Monday, May 10, 2010

Stop and Listen to the Children

By Jacob Gutnicki

They say I gotta learn
But nobody's here to teach me.
If they can't understand it, how can they reach me?
I guess they can't,
I guess they won't,
I guess they front,
That's why I know my life is out of luck, fool!
Coolio, Gangster's Paradise

Many students often feel that they are misunderstood; viewed as a misfit. To be clear, it does not start out this way. Children entering kindergarten are usually enthusiastic about going to school regardless of their socioeconomic stratosphere. Unfortunately, over time our failure to understand their passions and struggles can result in students becoming despondent and feeling that their life is indeed out of luck. Luckily, both our children and students often drop hints. With this in mind, I will share with you a few anecdotes that depict hints in action.

Anecdote 1- Several weeks ago, I hosted the 3rd day of our High School Macintosh Certification Program. Students from East NY, Brownsville, South Ozone Park, Howard Beach, and the Rockaways were in attendance. Throughout the day various conversations were taking place. Topics included the best web sites for student research, running batch installations, software tools for cloning computers, and other topics. At one point of the day, several students asked me for a copy of the troubleshooting guide dispersed at the last session.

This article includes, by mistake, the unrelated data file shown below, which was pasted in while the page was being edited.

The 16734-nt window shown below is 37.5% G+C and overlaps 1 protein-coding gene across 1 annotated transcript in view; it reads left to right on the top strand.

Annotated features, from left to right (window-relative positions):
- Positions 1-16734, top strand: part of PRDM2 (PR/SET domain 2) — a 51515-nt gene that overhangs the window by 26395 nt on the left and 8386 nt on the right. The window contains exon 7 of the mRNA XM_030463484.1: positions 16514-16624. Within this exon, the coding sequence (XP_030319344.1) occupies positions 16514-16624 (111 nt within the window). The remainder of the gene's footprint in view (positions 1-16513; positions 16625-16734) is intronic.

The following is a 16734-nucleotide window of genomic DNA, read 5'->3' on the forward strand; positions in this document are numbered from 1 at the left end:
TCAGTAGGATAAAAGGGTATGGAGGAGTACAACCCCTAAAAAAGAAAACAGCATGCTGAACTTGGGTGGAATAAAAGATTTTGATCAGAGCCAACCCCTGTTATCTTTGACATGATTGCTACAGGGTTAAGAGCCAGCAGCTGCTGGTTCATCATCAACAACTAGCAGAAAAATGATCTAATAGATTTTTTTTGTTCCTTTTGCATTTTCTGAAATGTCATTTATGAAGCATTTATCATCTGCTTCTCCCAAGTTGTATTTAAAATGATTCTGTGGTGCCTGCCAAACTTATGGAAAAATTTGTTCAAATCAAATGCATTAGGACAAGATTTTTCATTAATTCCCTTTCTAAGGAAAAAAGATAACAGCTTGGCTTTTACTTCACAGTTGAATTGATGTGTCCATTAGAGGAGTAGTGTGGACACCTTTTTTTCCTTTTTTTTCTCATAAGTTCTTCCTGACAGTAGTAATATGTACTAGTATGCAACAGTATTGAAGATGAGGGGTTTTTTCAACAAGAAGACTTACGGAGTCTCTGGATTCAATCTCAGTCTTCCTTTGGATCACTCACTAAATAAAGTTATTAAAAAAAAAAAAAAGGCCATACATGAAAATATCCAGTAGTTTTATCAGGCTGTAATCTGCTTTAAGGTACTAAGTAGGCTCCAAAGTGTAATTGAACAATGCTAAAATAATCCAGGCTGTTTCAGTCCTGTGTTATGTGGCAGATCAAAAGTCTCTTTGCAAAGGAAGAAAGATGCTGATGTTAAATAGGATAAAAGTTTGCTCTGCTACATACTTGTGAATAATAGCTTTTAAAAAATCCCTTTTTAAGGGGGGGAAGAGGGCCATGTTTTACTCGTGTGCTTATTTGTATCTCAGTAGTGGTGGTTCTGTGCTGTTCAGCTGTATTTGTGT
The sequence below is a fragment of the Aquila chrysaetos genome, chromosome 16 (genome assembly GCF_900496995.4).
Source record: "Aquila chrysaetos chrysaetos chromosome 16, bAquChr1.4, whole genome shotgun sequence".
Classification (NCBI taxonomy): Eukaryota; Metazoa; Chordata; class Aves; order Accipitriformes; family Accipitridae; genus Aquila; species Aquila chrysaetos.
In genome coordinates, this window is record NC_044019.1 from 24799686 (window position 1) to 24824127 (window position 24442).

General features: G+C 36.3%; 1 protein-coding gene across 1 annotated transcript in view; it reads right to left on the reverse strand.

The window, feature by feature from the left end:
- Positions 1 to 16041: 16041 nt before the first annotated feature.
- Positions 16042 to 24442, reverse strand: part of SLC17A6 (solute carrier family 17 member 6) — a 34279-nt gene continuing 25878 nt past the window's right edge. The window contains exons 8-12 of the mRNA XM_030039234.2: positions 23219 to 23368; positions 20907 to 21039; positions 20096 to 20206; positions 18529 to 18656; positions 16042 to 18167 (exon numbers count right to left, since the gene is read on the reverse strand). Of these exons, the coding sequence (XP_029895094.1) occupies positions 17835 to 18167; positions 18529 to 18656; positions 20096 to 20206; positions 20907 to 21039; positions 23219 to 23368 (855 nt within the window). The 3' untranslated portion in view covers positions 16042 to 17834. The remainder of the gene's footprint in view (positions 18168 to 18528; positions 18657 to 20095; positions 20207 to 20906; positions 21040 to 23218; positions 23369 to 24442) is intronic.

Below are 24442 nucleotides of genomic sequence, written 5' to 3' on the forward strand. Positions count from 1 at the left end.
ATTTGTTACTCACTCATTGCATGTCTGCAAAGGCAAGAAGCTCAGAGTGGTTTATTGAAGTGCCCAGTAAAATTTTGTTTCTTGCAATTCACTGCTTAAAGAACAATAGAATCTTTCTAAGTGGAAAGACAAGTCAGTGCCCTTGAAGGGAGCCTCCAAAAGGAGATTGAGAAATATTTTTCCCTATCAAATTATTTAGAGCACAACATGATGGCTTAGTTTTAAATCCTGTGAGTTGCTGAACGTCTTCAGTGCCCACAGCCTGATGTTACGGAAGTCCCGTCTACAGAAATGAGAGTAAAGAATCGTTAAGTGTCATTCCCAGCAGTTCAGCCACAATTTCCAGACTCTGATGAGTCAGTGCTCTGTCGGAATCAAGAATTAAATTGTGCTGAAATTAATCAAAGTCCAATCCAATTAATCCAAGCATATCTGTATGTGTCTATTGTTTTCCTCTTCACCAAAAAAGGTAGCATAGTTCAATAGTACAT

Anecdote 2- I have a nightly ritual during which I ask my son what he did during the school day. On one particular Thursday night this routine was a bit different. My son stated, “Daddy I think you should ask me what I did in school today.” Naturally, I asked him the question. He responded that he watched a video that discussed Earth Day. I then asked him, “Who is the president of the United States?” He told me that it was Abraham Lincoln and told me Abraham Lincoln built the first transcontinental railroad. I asked him, “So who is Obama?” He said, “Barack Obama he is also the president. He is a nice guy.”

Anecdote 3- A few weeks ago, I was watching my younger son play with toys at a playgroup. I noted to my wife, "Isn’t it interesting that he is choosing to play with the toy refrigerator and stack it with play food?"

Anecdote 4- My son has been playing Timez Attack (software that helps children learn multiplication) for the past few months. He also frequently visits the Big Brainz web site to investigate if the company is releasing any new versions of the software program. Naturally, he became very excited when he discovered that the web site was promoting a new screen entitled “Ruins”. However, there was no download available to update the software. With this in mind, I had a brief discussion with him during which I suggested that he write an e-mail to the company asking how to download the new screen. Needless to say, he was very excited and could not wait to compose the e-mail.

What does it all mean? These four anecdotes are very different, yet they are the same. All of the stories describe brief interactions with children. More importantly, each of these stories represents a chance to learn what motivates your child or student. In the second story my son discussed in great detail about Lincoln’s contribution to the railroad system. This turn of events is motivated by my son’s interest in trains. Similarly, my other son’s choice of toys speaks to what motivates him. Likewise, the conversations that took place with the High School students provided a glimpse of what motivates our youthful teenagers.